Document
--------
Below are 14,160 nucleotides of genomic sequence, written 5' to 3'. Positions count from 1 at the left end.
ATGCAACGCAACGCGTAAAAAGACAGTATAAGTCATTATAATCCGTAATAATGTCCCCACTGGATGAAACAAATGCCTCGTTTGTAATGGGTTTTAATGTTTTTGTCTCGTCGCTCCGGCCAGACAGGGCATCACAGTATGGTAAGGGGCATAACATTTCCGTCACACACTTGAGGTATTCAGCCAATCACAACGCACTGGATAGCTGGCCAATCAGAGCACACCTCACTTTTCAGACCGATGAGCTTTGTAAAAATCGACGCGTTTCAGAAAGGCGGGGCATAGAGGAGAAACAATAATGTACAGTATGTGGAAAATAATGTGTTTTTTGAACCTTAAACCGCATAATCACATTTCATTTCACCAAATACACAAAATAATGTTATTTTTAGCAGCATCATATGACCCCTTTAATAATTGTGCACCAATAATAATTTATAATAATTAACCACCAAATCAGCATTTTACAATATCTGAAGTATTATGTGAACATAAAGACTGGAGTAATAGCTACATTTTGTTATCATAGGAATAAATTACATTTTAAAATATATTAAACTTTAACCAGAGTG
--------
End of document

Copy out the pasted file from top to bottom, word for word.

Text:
Below are 14,160 nucleotides of genomic sequence, written 5' to 3'. Positions count from 1 at the left end.
ATGCAACGCAACGCGTAAAAAGACAGTATAAGTCATTATAATCCGTAATAATGTCCCCACTGGATGAAACAAATGCCTCGTTTGTAATGGGTTTTAATGTTTTTGTCTCGTCGCTCCGGCCAGACAGGGCATCACAGTATGGTAAGGGGCATAACATTTCCGTCACACACTTGAGGTATTCAGCCAATCACAACGCACTGGATAGCTGGCCAATCAGAGCACACCTCACTTTTCAGACCGATGAGCTTTGTAAAAATCGACGCGTTTCAGAAAGGCGGGGCATAGAGGAGAAACAATAATGTACAGTATGTGGAAAATAATGTGTTTTTTGAACCTTAAACCGCATAATCACATTTCATTTCACCAAATACACAAAATAATGTTATTTTTAGCAGCATCATATGACCCCTTTAATAATTGTGCACCAATAATAATTTATAATAATTAACCACCAAATCAGCATTTTACAATATCTGAAGTATTATGTGAACATAAAGACTGGAGTAATAGCTACATTTTGTTATCATAGGAATAAATTACATTTTAAAATATATTAAACTTTAACCAGAGTG